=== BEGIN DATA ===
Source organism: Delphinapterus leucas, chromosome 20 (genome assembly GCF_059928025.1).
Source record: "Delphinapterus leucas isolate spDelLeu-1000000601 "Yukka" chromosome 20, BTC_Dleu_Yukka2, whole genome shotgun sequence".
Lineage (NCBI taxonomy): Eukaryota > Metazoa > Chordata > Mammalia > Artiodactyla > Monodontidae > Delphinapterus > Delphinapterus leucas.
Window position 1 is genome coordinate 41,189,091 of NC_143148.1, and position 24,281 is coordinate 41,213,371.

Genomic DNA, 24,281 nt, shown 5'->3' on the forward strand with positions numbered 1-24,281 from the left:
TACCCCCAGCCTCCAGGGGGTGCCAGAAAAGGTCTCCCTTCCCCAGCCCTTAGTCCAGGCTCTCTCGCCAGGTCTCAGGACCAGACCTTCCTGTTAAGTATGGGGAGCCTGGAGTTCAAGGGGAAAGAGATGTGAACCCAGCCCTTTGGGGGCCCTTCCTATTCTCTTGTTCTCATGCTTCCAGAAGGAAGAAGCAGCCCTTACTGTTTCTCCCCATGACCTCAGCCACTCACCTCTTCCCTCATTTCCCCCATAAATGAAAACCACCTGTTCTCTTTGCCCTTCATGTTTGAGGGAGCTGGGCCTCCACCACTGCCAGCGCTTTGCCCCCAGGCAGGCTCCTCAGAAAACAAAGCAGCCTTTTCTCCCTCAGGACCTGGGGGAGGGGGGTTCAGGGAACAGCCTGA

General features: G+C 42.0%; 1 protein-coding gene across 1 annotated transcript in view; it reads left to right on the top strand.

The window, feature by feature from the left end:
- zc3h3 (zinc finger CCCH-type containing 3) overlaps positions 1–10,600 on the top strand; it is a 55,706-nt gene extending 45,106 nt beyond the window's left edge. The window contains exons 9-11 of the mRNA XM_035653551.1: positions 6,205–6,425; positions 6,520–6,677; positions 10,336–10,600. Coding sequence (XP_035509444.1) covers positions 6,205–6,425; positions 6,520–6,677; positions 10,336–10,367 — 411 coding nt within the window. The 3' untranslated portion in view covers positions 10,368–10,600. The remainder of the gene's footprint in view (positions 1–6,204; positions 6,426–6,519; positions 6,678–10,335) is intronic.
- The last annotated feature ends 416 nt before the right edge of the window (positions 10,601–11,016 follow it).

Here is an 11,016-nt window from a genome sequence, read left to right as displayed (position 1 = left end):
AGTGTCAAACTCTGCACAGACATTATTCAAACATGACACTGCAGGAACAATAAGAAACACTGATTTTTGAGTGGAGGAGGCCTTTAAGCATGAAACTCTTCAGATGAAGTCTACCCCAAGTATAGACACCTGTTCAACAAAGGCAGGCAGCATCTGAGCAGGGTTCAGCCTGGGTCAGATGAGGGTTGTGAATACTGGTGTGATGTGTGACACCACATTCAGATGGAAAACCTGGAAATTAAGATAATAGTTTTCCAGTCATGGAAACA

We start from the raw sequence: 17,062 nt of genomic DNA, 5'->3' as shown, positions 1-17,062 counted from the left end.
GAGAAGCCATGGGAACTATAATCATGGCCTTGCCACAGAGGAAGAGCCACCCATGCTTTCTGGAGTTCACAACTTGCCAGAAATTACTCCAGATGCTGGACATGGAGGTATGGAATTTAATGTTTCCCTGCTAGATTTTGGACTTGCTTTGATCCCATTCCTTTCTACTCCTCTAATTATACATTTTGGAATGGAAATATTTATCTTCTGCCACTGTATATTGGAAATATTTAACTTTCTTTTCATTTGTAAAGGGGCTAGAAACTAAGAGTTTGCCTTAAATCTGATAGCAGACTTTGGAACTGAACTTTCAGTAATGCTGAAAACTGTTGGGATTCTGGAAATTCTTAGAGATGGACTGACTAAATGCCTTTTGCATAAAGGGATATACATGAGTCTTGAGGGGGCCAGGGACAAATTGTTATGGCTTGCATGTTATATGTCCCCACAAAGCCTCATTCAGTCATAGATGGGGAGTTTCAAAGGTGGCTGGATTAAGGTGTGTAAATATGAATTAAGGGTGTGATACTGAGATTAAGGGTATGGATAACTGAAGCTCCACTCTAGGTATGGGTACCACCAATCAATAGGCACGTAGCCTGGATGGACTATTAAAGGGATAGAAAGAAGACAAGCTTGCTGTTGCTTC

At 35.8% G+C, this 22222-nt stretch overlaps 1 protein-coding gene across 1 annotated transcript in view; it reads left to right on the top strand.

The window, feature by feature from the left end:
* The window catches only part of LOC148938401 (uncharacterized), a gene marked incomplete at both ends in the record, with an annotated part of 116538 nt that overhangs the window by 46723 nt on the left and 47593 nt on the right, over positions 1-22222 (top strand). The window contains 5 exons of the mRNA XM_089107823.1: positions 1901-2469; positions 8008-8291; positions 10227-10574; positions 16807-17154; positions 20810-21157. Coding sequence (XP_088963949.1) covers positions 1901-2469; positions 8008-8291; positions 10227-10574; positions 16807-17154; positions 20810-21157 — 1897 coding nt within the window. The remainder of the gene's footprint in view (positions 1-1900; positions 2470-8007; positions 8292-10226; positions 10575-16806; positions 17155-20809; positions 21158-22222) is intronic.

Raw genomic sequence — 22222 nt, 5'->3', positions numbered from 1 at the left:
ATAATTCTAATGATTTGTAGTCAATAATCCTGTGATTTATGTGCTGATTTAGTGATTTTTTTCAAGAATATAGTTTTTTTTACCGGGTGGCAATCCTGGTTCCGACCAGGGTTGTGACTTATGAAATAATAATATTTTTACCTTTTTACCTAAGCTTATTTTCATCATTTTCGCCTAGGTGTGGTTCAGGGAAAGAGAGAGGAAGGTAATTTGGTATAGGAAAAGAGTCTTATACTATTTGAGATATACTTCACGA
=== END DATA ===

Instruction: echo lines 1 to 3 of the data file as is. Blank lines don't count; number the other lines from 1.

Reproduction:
Source organism: Delphinapterus leucas, chromosome 20 (genome assembly GCF_059928025.1).
Source record: "Delphinapterus leucas isolate spDelLeu-1000000601 "Yukka" chromosome 20, BTC_Dleu_Yukka2, whole genome shotgun sequence".
Lineage (NCBI taxonomy): Eukaryota > Metazoa > Chordata > Mammalia > Artiodactyla > Monodontidae > Delphinapterus > Delphinapterus leucas.